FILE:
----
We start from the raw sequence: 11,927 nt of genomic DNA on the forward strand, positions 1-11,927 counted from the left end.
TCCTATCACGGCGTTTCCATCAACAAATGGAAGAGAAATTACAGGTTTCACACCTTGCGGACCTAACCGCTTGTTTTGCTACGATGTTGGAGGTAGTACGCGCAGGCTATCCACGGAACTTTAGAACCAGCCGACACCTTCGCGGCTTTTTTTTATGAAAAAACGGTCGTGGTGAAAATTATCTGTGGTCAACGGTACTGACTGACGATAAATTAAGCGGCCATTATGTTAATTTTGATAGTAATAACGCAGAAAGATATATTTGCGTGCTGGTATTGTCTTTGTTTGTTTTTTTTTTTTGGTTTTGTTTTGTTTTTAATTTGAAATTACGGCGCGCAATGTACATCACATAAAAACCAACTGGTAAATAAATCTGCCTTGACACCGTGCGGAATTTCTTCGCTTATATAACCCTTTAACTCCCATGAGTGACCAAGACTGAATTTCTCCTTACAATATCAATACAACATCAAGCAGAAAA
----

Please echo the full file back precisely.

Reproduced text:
We start from the raw sequence: 11,927 nt of genomic DNA on the forward strand, positions 1-11,927 counted from the left end.
TCCTATCACGGCGTTTCCATCAACAAATGGAAGAGAAATTACAGGTTTCACACCTTGCGGACCTAACCGCTTGTTTTGCTACGATGTTGGAGGTAGTACGCGCAGGCTATCCACGGAACTTTAGAACCAGCCGACACCTTCGCGGCTTTTTTTTATGAAAAAACGGTCGTGGTGAAAATTATCTGTGGTCAACGGTACTGACTGACGATAAATTAAGCGGCCATTATGTTAATTTTGATAGTAATAACGCAGAAAGATATATTTGCGTGCTGGTATTGTCTTTGTTTGTTTTTTTTTTTTGGTTTTGTTTTGTTTTTAATTTGAAATTACGGCGCGCAATGTACATCACATAAAAACCAACTGGTAAATAAATCTGCCTTGACACCGTGCGGAATTTCTTCGCTTATATAACCCTTTAACTCCCATGAGTGACCAAGACTGAATTTCTCCTTACAATATCAATACAACATCAAGCAGAAAA